DUBLIN, Republic of Ireland -- The first direct drive displays using electrochromic display technology from startup Ntera Ltd. would be available in the fourth quarter of 2004, the company said Tuesday (May 25).
Ntera calls its version of electrochromic display, nanochromic display (NCD) and claims it offers superior optical performance and cost-effectiveness over existing LCD and new display technologies.
The company said low-resolution versions of NCD for clocks, white goods display panels, meters and instrumentation displays would be manufactured at Ntera production facilities in Taiwan and Ireland.
In addition Ntera said it would license the technology to liquid crystal display producers.
Ntera said it is working with "strategic partners" on higher-resolution displays for notebook computers, PDAs and e-books. These partners were not named.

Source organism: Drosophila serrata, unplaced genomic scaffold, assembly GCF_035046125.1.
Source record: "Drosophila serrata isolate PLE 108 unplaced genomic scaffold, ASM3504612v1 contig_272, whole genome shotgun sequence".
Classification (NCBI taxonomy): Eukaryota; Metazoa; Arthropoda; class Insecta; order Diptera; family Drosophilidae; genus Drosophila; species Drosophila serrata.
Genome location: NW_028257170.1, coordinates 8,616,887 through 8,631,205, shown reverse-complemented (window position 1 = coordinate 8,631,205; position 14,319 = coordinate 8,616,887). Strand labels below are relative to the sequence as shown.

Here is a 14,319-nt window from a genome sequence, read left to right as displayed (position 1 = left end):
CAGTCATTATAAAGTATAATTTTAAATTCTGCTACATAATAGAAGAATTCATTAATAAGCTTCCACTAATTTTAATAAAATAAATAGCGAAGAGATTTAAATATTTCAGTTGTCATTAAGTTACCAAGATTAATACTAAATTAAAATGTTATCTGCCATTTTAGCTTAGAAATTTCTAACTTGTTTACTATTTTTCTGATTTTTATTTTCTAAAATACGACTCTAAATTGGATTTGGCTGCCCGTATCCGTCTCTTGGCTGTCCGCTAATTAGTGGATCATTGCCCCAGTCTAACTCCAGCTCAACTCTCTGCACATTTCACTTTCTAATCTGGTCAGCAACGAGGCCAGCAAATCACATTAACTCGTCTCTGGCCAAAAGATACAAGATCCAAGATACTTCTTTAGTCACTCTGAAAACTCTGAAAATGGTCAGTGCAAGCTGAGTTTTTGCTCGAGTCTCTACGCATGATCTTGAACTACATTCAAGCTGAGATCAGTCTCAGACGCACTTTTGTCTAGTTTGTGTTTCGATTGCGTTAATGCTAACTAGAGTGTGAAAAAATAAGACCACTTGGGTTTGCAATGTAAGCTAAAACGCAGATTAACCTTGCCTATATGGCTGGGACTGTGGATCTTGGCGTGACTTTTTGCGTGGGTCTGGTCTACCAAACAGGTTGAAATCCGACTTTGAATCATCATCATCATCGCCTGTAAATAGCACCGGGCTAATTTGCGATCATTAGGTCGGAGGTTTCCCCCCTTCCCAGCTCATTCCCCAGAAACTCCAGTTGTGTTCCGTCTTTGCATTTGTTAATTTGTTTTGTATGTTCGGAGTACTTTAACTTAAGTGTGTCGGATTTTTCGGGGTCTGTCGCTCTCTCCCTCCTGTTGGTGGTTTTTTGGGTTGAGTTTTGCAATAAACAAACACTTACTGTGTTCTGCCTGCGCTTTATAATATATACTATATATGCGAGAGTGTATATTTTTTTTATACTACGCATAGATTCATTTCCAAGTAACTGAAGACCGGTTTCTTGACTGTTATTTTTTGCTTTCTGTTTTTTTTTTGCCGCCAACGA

The NCD uses semiconducting metal oxide films with a monolayer of electrochromic viologen molecules to produce displays with a white background and high contrast ratios.
The claimed benefits of NCD include: ink on paper readability, white or clear backgrounds giving more than four times the reflectivity and contrast of an LCD; a bistable characteristic which means that power is only required to update an image; 1-volt dc operation; and cost effective manufacturing.
"The ability to cost effectively manufacture NCD on existing LCD manufacturing lines has greatly accelerated our timeframe to commercially launch our products," said Nick How, president of Ntera, in a statement.
Ntera announced it had raised $9.5 million early in May.